Community Mental Health Journal

, Volume 33, Issue 1, pp 25–34

II. Noncompliance in Psychiatric Aftercare


  • Cathy Owen
    • University of Sydney, Sub-Professorial Unit, Manly Hospital
  • Valerie Rutherford
    • Manly Hospital
  • Michael Jones
    • Macquarie University
  • Christopher Tennant
    • Department of Academic Psychiatry, Royal North Shore Hospital of SydneyUniversity of Sydney
  • Andrew Smallman
    • East Wing, Manly Hospital

DOI: 10.1023/A:1022461026275

Cite this article as:
Owen, C., Rutherford, V., Jones, M. et al. Community Ment Health J (1997) 33: 25. doi:10.1023/A:1022461026275


The focus of the present study was to examine the extent of noncompliance in psychiatric aftercare in an integrated hospital and community mental health service. Characteristics of those patients who were noncompliant were explored in order to facilitate the prediction of treatment noncompliance at the point of discharge from hospital. A consecutive cohort of patients discharged from an acute psychiatric general hospital unit into an integrated community mental health service provided data regarding demography, disease state, attitude to treatment and actual treatment availed in aftercare. At six months follow-up 36% of the initial cohort of 128 patients had met the study criteria of noncompliance in psychiatric aftercare. A number of demographic and clinical criteria distinguished this group including the engagement in skilled employment and the presence of an anxiety rather than psychotic disorder. Noncompliant patients were less symptomatic with more disturbed behavior than those patients remaining in treatment. Noncompliant patients were significantly more likely to have a case manager of lesser experience, to have committed serious crimes and to have predicted their default from treatment at the time of discharge. Noncompliance in psychiatric aftercare persists (despite the availability of integrated hospital and community mental health services) raising the question of the goodness of fit between patient need and service provision.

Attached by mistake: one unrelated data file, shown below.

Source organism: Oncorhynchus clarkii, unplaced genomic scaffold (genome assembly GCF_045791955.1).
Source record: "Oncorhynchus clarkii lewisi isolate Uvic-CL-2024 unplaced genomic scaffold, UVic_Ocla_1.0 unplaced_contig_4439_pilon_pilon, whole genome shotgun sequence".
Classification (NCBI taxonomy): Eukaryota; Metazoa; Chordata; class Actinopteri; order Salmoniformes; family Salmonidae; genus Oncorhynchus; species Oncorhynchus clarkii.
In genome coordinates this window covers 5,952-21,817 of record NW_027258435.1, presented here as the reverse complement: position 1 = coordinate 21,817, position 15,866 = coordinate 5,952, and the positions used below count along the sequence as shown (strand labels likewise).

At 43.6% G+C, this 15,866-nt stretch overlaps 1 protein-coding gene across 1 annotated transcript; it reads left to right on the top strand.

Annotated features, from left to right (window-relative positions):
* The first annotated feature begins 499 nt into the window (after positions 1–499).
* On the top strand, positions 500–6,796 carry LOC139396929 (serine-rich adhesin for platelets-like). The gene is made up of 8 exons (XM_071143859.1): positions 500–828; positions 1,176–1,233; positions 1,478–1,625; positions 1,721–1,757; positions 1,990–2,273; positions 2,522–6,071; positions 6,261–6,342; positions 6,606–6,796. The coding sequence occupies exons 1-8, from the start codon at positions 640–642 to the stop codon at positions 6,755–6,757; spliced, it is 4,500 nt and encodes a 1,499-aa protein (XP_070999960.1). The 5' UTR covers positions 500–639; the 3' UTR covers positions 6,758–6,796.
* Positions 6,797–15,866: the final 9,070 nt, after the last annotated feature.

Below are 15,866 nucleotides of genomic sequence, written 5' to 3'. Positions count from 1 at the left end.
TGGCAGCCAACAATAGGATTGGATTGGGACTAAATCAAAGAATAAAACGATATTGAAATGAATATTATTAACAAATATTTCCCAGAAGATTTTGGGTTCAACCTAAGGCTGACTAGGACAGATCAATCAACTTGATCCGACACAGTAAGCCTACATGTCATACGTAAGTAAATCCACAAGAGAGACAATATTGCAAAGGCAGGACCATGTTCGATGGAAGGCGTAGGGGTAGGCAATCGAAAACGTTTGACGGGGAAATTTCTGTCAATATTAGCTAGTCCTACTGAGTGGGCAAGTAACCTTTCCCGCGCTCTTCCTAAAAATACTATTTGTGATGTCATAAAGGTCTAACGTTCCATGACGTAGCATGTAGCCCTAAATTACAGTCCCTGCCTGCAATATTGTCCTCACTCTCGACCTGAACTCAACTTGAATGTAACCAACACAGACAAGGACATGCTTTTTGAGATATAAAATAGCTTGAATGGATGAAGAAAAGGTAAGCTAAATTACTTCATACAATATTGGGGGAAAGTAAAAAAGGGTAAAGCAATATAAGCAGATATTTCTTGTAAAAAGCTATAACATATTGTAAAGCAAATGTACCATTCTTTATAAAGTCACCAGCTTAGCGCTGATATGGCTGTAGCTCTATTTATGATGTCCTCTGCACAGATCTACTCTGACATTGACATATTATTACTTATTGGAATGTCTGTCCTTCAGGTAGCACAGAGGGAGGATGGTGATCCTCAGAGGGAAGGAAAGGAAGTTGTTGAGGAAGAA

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Copyright information

© Human Sciences Press, Inc. 1997